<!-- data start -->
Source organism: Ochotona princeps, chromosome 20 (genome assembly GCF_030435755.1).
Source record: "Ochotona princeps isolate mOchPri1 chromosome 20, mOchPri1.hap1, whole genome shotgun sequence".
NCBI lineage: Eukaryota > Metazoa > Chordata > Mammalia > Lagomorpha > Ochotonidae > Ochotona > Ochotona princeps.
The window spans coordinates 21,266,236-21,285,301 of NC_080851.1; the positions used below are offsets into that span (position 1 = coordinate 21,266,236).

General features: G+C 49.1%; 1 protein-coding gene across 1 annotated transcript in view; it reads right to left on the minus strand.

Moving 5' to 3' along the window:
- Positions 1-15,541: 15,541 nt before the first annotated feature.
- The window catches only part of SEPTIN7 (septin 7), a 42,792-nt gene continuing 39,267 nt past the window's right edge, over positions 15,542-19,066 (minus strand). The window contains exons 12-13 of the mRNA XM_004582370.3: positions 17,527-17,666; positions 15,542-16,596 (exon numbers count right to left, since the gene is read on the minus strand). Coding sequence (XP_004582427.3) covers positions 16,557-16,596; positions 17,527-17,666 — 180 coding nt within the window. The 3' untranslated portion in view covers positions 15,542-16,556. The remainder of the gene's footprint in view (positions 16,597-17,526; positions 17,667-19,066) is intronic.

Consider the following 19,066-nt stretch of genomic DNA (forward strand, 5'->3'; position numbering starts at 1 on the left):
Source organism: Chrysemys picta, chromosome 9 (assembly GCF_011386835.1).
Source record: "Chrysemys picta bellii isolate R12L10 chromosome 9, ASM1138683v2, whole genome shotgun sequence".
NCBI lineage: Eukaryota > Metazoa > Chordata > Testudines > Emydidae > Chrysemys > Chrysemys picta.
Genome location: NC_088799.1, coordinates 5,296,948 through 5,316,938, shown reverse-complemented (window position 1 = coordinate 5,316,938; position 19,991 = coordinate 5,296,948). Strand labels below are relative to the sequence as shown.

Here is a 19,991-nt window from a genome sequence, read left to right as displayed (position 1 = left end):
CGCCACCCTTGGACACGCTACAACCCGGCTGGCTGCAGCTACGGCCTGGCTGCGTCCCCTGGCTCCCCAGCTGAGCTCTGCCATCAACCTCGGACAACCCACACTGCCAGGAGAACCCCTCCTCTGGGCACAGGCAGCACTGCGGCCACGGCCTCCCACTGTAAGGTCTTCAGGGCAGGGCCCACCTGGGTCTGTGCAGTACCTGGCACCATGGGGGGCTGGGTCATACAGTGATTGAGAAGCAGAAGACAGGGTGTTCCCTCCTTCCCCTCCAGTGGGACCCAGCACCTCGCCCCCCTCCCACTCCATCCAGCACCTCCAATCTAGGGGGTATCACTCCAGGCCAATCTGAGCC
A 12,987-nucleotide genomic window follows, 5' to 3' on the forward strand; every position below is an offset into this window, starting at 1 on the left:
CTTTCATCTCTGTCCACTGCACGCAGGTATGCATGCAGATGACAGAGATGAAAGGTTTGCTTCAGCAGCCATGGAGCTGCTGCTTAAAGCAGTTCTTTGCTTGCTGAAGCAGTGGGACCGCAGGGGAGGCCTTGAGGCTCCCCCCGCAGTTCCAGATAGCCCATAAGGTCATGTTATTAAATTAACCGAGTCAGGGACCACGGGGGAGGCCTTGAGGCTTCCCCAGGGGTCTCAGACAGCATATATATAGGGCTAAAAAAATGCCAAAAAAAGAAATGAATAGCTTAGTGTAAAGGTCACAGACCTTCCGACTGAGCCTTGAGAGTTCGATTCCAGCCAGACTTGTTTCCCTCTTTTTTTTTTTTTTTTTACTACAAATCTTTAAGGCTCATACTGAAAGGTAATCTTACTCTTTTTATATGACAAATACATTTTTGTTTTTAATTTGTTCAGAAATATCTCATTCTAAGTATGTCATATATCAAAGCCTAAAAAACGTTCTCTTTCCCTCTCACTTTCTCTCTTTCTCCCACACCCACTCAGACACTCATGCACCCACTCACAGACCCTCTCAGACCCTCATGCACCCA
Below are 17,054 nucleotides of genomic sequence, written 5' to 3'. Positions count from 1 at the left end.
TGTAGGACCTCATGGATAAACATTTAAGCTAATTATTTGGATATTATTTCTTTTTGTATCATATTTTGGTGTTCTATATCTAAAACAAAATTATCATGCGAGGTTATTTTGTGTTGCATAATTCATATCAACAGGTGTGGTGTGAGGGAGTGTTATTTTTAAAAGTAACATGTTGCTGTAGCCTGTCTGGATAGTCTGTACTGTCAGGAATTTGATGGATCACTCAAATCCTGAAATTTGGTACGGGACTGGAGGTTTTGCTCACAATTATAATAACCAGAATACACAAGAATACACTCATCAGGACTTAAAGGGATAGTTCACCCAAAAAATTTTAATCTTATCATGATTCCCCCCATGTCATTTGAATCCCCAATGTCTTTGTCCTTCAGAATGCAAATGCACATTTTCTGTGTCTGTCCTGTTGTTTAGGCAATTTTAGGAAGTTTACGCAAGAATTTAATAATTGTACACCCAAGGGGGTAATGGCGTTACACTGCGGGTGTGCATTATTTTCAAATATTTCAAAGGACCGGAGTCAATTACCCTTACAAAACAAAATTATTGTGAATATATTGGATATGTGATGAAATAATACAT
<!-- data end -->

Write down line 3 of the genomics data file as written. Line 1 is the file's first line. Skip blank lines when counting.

NCBI lineage: Eukaryota > Metazoa > Chordata > Mammalia > Lagomorpha > Ochotonidae > Ochotona > Ochotona princeps.